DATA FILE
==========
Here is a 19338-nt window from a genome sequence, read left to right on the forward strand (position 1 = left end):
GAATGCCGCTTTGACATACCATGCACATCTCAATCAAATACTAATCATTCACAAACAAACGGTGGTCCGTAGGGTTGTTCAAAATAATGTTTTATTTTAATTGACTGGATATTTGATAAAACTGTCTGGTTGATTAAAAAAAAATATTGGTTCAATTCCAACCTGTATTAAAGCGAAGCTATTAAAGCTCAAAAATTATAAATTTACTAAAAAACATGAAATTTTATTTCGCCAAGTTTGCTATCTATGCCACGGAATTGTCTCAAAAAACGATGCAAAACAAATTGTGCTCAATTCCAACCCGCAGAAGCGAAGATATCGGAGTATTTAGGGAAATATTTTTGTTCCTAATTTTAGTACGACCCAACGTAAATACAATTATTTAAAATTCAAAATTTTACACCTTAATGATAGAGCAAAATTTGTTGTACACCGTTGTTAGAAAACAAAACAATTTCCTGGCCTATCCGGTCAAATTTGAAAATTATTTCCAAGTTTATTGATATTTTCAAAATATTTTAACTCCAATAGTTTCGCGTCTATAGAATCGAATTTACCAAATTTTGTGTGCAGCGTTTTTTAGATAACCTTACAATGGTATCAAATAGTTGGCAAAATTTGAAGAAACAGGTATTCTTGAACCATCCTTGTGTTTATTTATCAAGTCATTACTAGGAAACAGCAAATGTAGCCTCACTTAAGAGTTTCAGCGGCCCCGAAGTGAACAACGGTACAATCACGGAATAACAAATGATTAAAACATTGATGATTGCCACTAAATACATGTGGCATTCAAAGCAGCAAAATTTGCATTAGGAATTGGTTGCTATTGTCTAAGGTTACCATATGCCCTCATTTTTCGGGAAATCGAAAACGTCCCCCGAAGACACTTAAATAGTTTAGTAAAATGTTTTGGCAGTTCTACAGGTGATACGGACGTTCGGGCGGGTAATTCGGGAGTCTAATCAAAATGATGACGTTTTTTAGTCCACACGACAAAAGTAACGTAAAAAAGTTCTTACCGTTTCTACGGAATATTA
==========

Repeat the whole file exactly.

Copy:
Here is a 19338-nt window from a genome sequence, read left to right on the forward strand (position 1 = left end):
GAATGCCGCTTTGACATACCATGCACATCTCAATCAAATACTAATCATTCACAAACAAACGGTGGTCCGTAGGGTTGTTCAAAATAATGTTTTATTTTAATTGACTGGATATTTGATAAAACTGTCTGGTTGATTAAAAAAAAATATTGGTTCAATTCCAACCTGTATTAAAGCGAAGCTATTAAAGCTCAAAAATTATAAATTTACTAAAAAACATGAAATTTTATTTCGCCAAGTTTGCTATCTATGCCACGGAATTGTCTCAAAAAACGATGCAAAACAAATTGTGCTCAATTCCAACCCGCAGAAGCGAAGATATCGGAGTATTTAGGGAAATATTTTTGTTCCTAATTTTAGTACGACCCAACGTAAATACAATTATTTAAAATTCAAAATTTTACACCTTAATGATAGAGCAAAATTTGTTGTACACCGTTGTTAGAAAACAAAACAATTTCCTGGCCTATCCGGTCAAATTTGAAAATTATTTCCAAGTTTATTGATATTTTCAAAATATTTTAACTCCAATAGTTTCGCGTCTATAGAATCGAATTTACCAAATTTTGTGTGCAGCGTTTTTTAGATAACCTTACAATGGTATCAAATAGTTGGCAAAATTTGAAGAAACAGGTATTCTTGAACCATCCTTGTGTTTATTTATCAAGTCATTACTAGGAAACAGCAAATGTAGCCTCACTTAAGAGTTTCAGCGGCCCCGAAGTGAACAACGGTACAATCACGGAATAACAAATGATTAAAACATTGATGATTGCCACTAAATACATGTGGCATTCAAAGCAGCAAAATTTGCATTAGGAATTGGTTGCTATTGTCTAAGGTTACCATATGCCCTCATTTTTCGGGAAATCGAAAACGTCCCCCGAAGACACTTAAATAGTTTAGTAAAATGTTTTGGCAGTTCTACAGGTGATACGGACGTTCGGGCGGGTAATTCGGGAGTCTAATCAAAATGATGACGTTTTTTAGTCCACACGACAAAAGTAACGTAAAAAAGTTCTTACCGTTTCTACGGAATATTA